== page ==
27 October 2010

Day (3) ...

Beach as seen from our hotel room balcony this morning
We woke up this morning to sunshine, blue skies & birds chirping.

Nice way to start the day  ...

First on our agenda: A tour of Hearst Castle.  

I have seen many pictures of the castle (as have most people) but still, I've always wanted to go and see it in person.  

So, off we went ...


George Hearst, William Randolph Hearst's father  had originally purchased 40,000 acres of land in San Simeon overlooking the Pacific Ocean.   Although the land was a working ranch the Hearst family  used it as a retreat and often spent their summer's  camping there.  

By the time  William Randolph Hearst inherited the land in 1919 the ranch had grown to 250,000 acres in size.  

After he inherited it William R. Hearst renamed it the "La Cuesta Encantada" - The Enchanted Hill. 

Soon after he began work on the now famous castle which he named, Casa Grande and by 1947, Hearst and architect Julia Morgan had created an estate which consisted of 165 rooms and 127 acres of gardens, terraces, 3 pools, 3 guest houses and walkways.

The Hearst Corporation donated the Castle, all the art, antiques & furnishings (which are valued at about 5 billion dollars) and land (42,000 acres) to the State of California in 1957.  

The Hearst family still maintains & uses a family vacation home on the property.

 
Outdoor Neptune swimming pool at Heart Castle

Statues at Neptune pool
Neptune Pool
One of 3 Guest Houses on property (each of the guest houses was over 2500 sq. ft)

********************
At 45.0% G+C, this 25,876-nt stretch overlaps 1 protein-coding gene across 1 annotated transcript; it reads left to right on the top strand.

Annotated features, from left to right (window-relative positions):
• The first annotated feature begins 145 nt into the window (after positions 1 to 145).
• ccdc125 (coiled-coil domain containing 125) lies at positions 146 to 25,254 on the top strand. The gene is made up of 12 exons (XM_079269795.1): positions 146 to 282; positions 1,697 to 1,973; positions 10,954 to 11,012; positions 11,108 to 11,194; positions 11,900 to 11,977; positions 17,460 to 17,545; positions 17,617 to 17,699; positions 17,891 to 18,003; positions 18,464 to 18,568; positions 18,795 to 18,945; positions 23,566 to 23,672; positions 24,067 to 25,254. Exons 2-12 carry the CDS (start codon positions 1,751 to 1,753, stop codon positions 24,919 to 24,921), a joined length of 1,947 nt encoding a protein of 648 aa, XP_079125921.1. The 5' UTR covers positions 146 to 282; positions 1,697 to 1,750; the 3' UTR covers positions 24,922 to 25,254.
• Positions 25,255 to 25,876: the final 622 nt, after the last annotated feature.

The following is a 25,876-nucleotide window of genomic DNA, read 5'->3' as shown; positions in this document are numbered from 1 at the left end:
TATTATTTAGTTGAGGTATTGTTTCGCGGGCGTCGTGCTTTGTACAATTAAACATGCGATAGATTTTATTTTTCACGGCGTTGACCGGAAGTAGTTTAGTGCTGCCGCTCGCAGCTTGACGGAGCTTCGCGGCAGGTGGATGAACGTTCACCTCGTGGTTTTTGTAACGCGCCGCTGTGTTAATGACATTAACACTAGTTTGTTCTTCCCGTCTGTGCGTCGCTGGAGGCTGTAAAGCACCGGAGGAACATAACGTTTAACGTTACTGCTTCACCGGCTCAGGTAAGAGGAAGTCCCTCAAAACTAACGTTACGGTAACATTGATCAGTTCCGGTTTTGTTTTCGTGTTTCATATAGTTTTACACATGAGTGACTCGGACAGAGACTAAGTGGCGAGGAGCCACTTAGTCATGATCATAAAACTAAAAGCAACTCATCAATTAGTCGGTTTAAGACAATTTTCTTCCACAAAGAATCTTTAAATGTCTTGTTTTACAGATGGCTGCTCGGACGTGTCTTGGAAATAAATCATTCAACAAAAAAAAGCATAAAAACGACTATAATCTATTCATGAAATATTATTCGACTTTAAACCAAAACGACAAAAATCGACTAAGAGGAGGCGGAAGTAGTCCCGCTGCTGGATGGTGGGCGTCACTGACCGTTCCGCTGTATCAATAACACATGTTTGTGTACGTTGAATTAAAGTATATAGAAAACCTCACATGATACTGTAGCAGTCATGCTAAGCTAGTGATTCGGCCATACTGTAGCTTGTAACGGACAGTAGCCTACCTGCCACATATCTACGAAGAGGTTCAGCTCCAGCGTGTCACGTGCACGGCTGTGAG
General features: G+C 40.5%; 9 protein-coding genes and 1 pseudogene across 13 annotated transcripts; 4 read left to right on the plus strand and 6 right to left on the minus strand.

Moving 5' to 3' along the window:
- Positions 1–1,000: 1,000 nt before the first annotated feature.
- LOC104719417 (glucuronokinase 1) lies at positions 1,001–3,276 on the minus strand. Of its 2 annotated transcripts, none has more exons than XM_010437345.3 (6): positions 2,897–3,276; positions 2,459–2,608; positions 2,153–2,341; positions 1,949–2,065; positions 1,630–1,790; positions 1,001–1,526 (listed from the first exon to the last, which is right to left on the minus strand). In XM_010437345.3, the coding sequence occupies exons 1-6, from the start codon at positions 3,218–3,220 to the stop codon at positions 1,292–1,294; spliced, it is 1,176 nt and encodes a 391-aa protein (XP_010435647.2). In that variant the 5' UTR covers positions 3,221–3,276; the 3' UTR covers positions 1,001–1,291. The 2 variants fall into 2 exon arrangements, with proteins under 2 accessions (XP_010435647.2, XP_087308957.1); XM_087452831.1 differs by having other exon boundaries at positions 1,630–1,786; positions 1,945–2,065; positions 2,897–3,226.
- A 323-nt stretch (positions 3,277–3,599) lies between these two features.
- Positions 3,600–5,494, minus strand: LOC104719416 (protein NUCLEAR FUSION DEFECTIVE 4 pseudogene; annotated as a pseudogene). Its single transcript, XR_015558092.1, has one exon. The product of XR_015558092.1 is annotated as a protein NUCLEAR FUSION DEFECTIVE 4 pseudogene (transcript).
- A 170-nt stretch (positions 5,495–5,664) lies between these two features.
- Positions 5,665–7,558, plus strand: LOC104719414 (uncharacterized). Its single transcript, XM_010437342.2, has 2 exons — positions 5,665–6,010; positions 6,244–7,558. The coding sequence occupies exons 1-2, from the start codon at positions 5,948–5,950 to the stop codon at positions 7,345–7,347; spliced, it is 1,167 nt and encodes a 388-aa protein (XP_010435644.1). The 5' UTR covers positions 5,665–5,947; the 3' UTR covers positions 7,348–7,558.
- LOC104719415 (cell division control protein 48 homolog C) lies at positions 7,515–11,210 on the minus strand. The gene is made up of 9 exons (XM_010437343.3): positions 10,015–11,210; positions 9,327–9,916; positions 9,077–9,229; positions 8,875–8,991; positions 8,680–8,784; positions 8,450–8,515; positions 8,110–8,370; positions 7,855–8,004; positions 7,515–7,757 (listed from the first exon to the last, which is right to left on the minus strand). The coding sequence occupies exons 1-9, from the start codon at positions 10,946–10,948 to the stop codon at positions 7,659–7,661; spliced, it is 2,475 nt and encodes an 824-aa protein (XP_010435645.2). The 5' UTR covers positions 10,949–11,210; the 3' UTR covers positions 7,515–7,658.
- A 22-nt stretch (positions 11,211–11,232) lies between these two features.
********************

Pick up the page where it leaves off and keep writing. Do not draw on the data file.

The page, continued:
William R. Heart's office
Close-up of office ceiling (the ceiling was from an 400 year old church in Italy

Lights surrounding the indoor 'Roman' pool
Roman Pool
Close-up of the inlaid 'gold-leaf' mosaic on the indoor .  The tour guide told us that since neither Hearst nor any of his guest ever used this indoor pool that over time it became the household staff's pool.  Nice Perk

Our tour only visited the Neptune Pool, Roman Pool, 2 guest bedrooms, Hearst's office, a library and the kitchen.

It takes about 7 - 8 tours to see most of the castle and grounds.

Next on our agenda was to go see the The Piedras Blancas elephant seal rookery. 

The fall haul out of juveniles begins in September and the early arrivers share the beach for a few weeks with the molting adult males. Their number increases, reaching a maximum around the first of November and tapering off into late November and December when they again share the beach with the older males returning for the birthing season.

Beyond resting and, for the males, playing, little goes on during this period. Life in the sea puts no gravitational stress on their skeleton, so the visit helps to accustom the young seals to life on land and to build bone mass. It also develops the habit of a second visit to the rookery which will move later in the year as they age and involve them in the birthing and breeding period. http://www.elephantseal.org/
Elephant Seal barking - they were very vocal
Unless they were sleeping ...
and there were many of them just lazying around in the sand.
  
many, many of them ...
They had the whole beach to themselves
FYI: What's the difference between a seal & a sea lion?  Sea-lions have ears and true seals do not!
 
 After the seals we hit the road again.

We continued traveling up Hwy 1 and saw some of the most incredible ocean vista's along the way. 

It is a trip that I highly recommended that everyone takes at least once in their lifetime.

It is so indescribably amazing.

Some of the corner's will take your breath away ...
 
 
 
 

 The highway just clings to the side of the canyons and while very remote and uninterrupted by human development there are small towns doting the route so you can always find gas, food and rest-stops.

 

Mileage:  San Simeon, CA to Half Moon Bay, Ca  (231 miles)


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'I sit in my garden, gazing upon a beauty that cannot gaze upon itself. And I find sufficient purpose for my day.'
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